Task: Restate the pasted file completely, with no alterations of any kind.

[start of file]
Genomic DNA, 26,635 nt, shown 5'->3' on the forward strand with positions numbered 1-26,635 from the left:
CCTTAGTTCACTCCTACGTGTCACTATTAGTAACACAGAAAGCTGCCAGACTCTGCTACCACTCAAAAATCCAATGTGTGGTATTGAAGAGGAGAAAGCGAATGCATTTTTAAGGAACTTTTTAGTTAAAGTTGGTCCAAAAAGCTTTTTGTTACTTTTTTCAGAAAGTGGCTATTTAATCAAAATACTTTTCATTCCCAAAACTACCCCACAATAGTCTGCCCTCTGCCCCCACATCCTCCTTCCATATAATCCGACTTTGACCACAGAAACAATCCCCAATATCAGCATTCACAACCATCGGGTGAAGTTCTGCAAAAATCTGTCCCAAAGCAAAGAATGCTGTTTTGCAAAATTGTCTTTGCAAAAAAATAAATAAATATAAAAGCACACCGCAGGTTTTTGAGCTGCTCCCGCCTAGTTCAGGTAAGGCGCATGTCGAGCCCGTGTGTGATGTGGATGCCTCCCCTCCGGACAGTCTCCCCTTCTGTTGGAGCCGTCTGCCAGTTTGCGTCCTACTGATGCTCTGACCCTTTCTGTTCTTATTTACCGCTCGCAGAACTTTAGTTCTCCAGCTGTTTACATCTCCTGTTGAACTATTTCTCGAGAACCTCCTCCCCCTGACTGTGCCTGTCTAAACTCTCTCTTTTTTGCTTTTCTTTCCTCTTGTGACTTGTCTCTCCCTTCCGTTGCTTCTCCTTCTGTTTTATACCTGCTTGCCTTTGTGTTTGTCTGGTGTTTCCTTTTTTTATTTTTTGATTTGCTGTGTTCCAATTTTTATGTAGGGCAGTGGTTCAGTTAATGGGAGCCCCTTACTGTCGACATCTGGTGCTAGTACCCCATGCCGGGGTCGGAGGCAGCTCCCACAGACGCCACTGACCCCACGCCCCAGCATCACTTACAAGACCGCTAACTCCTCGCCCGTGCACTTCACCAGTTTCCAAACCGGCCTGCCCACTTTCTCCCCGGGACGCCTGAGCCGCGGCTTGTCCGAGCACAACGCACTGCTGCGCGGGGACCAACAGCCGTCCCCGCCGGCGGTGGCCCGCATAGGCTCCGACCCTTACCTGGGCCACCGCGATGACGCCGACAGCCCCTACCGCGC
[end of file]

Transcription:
Genomic DNA, 26,635 nt, shown 5'->3' on the forward strand with positions numbered 1-26,635 from the left:
CCTTAGTTCACTCCTACGTGTCACTATTAGTAACACAGAAAGCTGCCAGACTCTGCTACCACTCAAAAATCCAATGTGTGGTATTGAAGAGGAGAAAGCGAATGCATTTTTAAGGAACTTTTTAGTTAAAGTTGGTCCAAAAAGCTTTTTGTTACTTTTTTCAGAAAGTGGCTATTTAATCAAAATACTTTTCATTCCCAAAACTACCCCACAATAGTCTGCCCTCTGCCCCCACATCCTCCTTCCATATAATCCGACTTTGACCACAGAAACAATCCCCAATATCAGCATTCACAACCATCGGGTGAAGTTCTGCAAAAATCTGTCCCAAAGCAAAGAATGCTGTTTTGCAAAATTGTCTTTGCAAAAAAATAAATAAATATAAAAGCACACCGCAGGTTTTTGAGCTGCTCCCGCCTAGTTCAGGTAAGGCGCATGTCGAGCCCGTGTGTGATGTGGATGCCTCCCCTCCGGACAGTCTCCCCTTCTGTTGGAGCCGTCTGCCAGTTTGCGTCCTACTGATGCTCTGACCCTTTCTGTTCTTATTTACCGCTCGCAGAACTTTAGTTCTCCAGCTGTTTACATCTCCTGTTGAACTATTTCTCGAGAACCTCCTCCCCCTGACTGTGCCTGTCTAAACTCTCTCTTTTTTGCTTTTCTTTCCTCTTGTGACTTGTCTCTCCCTTCCGTTGCTTCTCCTTCTGTTTTATACCTGCTTGCCTTTGTGTTTGTCTGGTGTTTCCTTTTTTTATTTTTTGATTTGCTGTGTTCCAATTTTTATGTAGGGCAGTGGTTCAGTTAATGGGAGCCCCTTACTGTCGACATCTGGTGCTAGTACCCCATGCCGGGGTCGGAGGCAGCTCCCACAGACGCCACTGACCCCACGCCCCAGCATCACTTACAAGACCGCTAACTCCTCGCCCGTGCACTTCACCAGTTTCCAAACCGGCCTGCCCACTTTCTCCCCGGGACGCCTGAGCCGCGGCTTGTCCGAGCACAACGCACTGCTGCGCGGGGACCAACAGCCGTCCCCGCCGGCGGTGGCCCGCATAGGCTCCGACCCTTACCTGGGCCACCGCGATGACGCCGACAGCCCCTACCGCGC